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Rustic River Outfitters: a history

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CAFE: Attached to the retail store is a cafe whichwill serve ice cream, coffee, waffles and more.
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OWNER: Kevin Smith shows old photos of what the saw mill used to look like. Behind him is a wall made of metal from a gas station, Joe and Peg’s, that used to be down the road and a framed photo of what the saw mill used to look like.
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RENTALS: Kayaks are stored in a wooden barn that is original to the piece of property.
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PHOTOS: Smith has many old photos of what the action inside of the old saw mill used to look like.

BY HEATHER COX - hcox@h-ponline.com

Kevin Smith was raised in Warren and grew up spending time on the river. That area of the county holds a lot of local history in general, but especially for his family.

His grandma was baptized at the Bellville dam just south of Warren and lived nearby. His grandpa’s brother worked at the Ole Sawmill in Mt. Etna. Smith said he doesn’t know anyone in the area that doesn’t at least know of someone who worked there, purchased items from there or would just stop by to visit.

Places like the sawmill helped create history for the surrounding communities for generations, and it’s that type of local history that Smith said he loves.

He grew up around the sawmill and always liked the property, so when he had the opportunity to purchase it, that’s what he did.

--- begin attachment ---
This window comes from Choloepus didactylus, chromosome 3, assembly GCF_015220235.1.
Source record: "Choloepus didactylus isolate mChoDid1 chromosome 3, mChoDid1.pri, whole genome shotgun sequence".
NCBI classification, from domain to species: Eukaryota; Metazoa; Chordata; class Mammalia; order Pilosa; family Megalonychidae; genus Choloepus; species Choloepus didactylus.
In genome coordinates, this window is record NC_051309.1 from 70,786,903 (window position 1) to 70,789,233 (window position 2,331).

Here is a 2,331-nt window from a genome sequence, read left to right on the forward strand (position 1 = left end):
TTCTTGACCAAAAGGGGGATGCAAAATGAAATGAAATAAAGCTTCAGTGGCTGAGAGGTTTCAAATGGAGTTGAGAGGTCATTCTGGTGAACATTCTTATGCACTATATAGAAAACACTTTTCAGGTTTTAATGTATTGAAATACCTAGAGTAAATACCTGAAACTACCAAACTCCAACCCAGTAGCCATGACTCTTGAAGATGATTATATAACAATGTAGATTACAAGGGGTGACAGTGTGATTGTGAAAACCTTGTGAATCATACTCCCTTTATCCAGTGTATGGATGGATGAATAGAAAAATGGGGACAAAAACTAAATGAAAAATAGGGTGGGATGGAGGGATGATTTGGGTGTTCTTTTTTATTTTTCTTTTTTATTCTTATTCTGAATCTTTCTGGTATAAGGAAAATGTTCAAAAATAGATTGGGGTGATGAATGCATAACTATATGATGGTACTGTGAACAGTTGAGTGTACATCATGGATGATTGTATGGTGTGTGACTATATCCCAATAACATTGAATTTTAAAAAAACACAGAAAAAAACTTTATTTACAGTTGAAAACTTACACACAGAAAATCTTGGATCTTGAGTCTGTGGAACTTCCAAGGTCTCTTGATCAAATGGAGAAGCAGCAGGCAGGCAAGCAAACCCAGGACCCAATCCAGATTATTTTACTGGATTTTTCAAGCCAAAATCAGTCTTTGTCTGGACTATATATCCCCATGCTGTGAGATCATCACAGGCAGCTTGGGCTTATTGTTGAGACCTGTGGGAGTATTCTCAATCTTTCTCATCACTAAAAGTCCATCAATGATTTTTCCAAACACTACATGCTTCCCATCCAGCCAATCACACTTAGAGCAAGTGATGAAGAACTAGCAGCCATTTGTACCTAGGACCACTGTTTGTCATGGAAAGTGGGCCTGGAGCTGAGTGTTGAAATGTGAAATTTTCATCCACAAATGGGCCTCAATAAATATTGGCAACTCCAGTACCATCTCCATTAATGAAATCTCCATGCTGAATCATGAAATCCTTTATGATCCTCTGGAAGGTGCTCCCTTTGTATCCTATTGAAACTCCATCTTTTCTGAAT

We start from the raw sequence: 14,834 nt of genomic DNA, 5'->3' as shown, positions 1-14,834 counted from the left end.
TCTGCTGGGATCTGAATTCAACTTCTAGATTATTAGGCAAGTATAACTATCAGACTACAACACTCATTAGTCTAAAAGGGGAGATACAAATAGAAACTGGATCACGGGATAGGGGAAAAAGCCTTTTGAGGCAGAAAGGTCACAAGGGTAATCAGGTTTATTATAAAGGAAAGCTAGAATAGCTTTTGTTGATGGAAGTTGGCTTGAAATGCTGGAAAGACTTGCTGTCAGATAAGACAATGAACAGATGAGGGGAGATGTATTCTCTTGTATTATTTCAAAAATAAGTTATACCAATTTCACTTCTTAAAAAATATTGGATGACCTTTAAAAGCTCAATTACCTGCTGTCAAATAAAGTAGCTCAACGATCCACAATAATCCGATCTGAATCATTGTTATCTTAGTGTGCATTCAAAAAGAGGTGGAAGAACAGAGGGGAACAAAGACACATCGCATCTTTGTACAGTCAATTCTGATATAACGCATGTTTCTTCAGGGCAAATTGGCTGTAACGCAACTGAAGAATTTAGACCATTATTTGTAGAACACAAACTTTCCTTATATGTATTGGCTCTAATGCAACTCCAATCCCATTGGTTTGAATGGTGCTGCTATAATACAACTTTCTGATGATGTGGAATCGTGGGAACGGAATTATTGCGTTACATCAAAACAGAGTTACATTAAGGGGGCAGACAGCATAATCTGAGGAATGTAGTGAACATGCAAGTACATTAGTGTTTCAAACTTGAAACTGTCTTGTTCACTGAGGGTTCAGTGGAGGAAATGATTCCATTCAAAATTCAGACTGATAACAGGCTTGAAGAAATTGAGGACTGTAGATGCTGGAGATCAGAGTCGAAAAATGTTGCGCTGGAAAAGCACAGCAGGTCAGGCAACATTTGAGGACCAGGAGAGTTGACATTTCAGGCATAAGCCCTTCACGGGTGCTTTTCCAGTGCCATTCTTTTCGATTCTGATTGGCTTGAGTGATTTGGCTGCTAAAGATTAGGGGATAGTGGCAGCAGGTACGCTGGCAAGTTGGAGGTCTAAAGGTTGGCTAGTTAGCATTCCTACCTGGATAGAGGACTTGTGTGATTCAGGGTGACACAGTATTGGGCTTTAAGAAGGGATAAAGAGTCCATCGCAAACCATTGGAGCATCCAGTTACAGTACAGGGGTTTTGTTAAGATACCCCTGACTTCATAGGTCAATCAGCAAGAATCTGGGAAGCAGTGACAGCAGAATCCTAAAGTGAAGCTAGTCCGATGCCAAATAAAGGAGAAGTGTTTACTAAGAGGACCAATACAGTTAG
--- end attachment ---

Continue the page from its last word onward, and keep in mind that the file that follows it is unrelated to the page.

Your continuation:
Smith said the original owner of the sawmill abandoned it with cash still in the cash register and a dog still inside. He said local people came to shimmy the door open to get the dog out, but the owner wouldn’t sell the property to him. When the property went up for tax sale, Smith said he missed his chance, so Paul Abbott purchased it.

But Smith, who does architectural millwork full-time, still wanted to give it a shot, so he eventually bought it from the Abbotts. Originally, he said he didn’t think he could save the building on the property, but after buying the property, he walked around observing what was there and found it too interesting to bulldoze what was left.

That’s when he really started to dream about what he could turn all of it into.

First of all, being the father of three, Smith explained he wanted to give them something to do to keep them in the county.

“I’m 54. I can’t hardly name any of my friends who have kids that haven’t moved away, and it’s simply because there’s nothing here to do – there’s no hope. We’re going backwards. There’s nothing going on. But I like my kids, and I want them close to me,” he said with a smile.

When his daughter was attending a university not too far away, the track and cross country team came to run the trails that go through Smith’s property, and they swam in his pond. This inspired Smith to create the business he owns now – to give people a place to come together and enjoy being outside.

The desire to create something for his family and community, his experiences with hosting outdoor activities on his personal property and his love for local history all fed into what is now Rustic River Outfitters (RRO).